59°54’41”N 10°45’28”E


Opening,
 Wednesday, February 21 at 19:00
Open to the public Thursday-Sunday 14-18 until 2nd of March 2018

Guided tour and conversation on March 2, 2018 on the
occasion of the Public Seminar Putting Rehearsals to the Test
(with Sabeth Buchmann, Ilse Lafer, Constanze Ruhm, …, tba)

Interior of Louise Dany, “Let’s talk about what we don’t know.” scanned 120mm negative

A project by Pietro Consolandi in dialogue with Asmaa Barakat (1MA), David Tobias Bonde Jensen (1BA), Hedda Grevle Ottesen (1MA), Maja Pauline Haugsgjerd (1MA), Espen Iden (1MA) Espen Kvålsvoll (1MA), Valgerdur Yr Magnusdottir, Magnus Myrtveit (1MA), Øyvind Sørfjordmo (2MA), Lesia Vasylchenko (1BA)

59°54’41”N 10°45’28”E (the geographical coordinates of Oslo) is a group show and artistic/curatorial experiment that – drawing inspiration from Lucy Lippard’s Numbers Shows – brings together in a five-months long process 10 artists and students based in the city, an artist run space and a curator, an MA exchange student visiting from Venice. The participants come from Norway, Iceland, Denmark, Ukraine, Egypt and Italy and met in Oslo in August 2017.

Following an intuition borrowed from the historical example of the Numbers Shows, we randomly assigned instructions which we wrote based on the topics discussed over the first month, inspired by other artists’ thought and work. Each artist then started working on a piece that evolves from the dialogue – or the peculiar kind of collaboration – between him/herself and the instruction-giver.

Re-doing Lucy Lippard’s show does not mean simply staging a re-enactment of her curatorial project, instead we extract what we feel is the meaningful core of instruction-giving, leaving aside other aspects: what interests us is to see artists and students at the beginning of their career engaging in art-making while giving up the first step of it with an altruistic gesture, in order to receive inspiration from a peer. For the original show, Lippard assembled several artworks following artists’ instructions, helped by volunteers and art students who remember the instruction interpretation as an enriching and inspirational experience, a two-sided collaboration – or a dialogue – with a more mature artist. This unusual kind of collaboration is what we sought to experience with our collective experiment, seeing the possibility of “misinterpretation” or “lost in translation” as an opportunity rather than a risk or an error.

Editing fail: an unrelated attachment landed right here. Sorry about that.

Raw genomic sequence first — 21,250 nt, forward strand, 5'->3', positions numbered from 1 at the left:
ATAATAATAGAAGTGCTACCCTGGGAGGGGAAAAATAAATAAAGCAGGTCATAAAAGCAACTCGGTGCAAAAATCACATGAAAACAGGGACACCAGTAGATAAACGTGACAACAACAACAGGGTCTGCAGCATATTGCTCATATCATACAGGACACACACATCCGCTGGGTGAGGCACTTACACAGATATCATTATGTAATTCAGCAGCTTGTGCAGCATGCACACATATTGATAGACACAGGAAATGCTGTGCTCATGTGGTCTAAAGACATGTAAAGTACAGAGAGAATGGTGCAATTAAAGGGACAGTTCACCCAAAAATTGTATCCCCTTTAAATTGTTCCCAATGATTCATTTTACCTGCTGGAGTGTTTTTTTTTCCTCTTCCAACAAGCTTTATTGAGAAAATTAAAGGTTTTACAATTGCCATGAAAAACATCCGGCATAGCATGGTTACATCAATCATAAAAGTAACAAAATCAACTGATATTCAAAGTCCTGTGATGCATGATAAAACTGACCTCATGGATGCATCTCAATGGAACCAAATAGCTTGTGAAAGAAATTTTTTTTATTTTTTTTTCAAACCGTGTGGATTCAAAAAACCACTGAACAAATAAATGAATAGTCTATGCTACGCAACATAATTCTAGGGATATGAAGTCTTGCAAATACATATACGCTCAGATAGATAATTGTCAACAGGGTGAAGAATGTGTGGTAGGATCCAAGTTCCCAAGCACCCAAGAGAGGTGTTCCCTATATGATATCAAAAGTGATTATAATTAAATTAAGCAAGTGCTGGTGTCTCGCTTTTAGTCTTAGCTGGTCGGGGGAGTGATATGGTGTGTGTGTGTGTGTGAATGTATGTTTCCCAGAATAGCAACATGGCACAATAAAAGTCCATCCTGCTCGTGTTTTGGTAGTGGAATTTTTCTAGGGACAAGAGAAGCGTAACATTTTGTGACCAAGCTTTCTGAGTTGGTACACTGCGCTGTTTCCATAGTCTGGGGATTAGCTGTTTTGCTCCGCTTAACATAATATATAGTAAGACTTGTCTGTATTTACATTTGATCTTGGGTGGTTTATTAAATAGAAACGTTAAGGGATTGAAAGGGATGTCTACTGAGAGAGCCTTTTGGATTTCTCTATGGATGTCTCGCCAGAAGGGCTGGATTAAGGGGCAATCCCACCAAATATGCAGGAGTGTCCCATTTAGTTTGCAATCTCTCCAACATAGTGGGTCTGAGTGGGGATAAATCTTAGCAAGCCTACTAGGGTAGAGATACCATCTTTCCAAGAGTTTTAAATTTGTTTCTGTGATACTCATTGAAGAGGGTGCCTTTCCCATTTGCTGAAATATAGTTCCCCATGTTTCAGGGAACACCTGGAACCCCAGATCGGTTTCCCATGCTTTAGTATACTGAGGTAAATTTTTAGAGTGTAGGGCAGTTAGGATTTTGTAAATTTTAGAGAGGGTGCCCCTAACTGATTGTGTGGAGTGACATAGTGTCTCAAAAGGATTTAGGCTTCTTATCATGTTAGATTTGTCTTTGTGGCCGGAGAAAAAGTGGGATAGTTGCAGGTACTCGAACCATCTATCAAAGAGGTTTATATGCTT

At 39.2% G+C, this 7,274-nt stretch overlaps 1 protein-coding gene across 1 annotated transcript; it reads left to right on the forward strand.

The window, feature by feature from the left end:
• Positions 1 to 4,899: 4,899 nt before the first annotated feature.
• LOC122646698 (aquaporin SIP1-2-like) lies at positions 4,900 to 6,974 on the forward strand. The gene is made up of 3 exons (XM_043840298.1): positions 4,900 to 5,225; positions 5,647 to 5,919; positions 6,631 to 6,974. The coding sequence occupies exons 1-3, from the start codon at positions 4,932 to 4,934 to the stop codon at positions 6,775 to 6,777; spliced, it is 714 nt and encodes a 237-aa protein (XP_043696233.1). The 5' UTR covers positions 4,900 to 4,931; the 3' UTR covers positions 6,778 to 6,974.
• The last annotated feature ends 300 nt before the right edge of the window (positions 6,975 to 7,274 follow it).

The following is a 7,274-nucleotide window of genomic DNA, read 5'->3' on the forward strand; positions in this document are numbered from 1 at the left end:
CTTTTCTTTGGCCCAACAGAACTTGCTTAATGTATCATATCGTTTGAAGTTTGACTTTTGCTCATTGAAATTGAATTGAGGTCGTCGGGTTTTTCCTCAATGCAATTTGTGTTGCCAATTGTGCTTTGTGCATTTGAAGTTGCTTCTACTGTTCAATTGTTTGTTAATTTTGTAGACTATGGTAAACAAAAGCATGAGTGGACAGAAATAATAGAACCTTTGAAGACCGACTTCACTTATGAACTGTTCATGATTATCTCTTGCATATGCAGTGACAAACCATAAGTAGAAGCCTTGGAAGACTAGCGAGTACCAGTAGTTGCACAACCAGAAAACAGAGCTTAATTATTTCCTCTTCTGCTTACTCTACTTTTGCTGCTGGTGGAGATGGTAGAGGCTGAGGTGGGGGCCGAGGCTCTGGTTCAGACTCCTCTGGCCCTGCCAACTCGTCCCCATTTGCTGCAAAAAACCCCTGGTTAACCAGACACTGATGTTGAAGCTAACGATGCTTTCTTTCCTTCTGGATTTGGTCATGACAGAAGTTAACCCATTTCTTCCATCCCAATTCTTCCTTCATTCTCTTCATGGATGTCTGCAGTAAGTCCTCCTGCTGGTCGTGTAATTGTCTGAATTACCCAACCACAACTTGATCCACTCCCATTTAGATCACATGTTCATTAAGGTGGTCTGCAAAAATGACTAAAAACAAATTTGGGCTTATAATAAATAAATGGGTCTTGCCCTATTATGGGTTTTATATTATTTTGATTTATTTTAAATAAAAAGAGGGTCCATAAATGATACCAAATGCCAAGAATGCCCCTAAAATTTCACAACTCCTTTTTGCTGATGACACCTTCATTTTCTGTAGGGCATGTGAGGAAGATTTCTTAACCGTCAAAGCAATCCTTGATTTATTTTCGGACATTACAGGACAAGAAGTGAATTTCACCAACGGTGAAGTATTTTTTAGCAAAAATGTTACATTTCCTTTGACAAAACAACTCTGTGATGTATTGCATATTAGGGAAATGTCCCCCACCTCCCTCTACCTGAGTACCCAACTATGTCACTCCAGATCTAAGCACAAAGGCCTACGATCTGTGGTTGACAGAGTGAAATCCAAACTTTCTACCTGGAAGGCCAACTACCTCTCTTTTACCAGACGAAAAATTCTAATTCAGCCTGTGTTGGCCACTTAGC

In late December a performative talk in Louise Dany – “Let’s talk about what we don’t know” – marked the halfway of the project. Presenting to the public an insight on the unfinished process, reflecting in front of an audience on something still unclear, uncertain and undefined represented for us an exercise to deepen the understanding of the loss of control implied in our process and create a shared sense of knowledge and experience that will inevitably be embodied in the final result of the exhibition.

59°54’41”N 10°45’28”E does not aim to be the foundation of an artistic collective or simply a students’ thematic group show. It is a shared context developed over months, in which different artists decided to embark in an experiment to explore their own creativity through an unusual form of collaboration. It changed shape constantly, becoming in turn a series of meetings and dinners, a performance and eventually an exhibition, yet retaining its uniqueness.

It is uncomfortable for an artist to be alienated from a crucial step of the creative process: the very beginning, the starting idea that was in this case taken over by the instruction. This was something that each of us felt needed; this uncomfortableness, this lack of control and need to dialogue is precisely the fertile ground in which new ideas can take form.

The exhibition will be on view at Akademirommet and Pakkerommet. We would like to thank Kunstnernes Hus for the collaboration and their support. A catalogue will be launched at the opening of 59°54’41”N 10°45’28”E.

AKADEMIROMMET

Kunstnernes Hus, Wergelandsveien 17, Oslo

kNPKJ

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February 7, 2018
Written by Akademirommet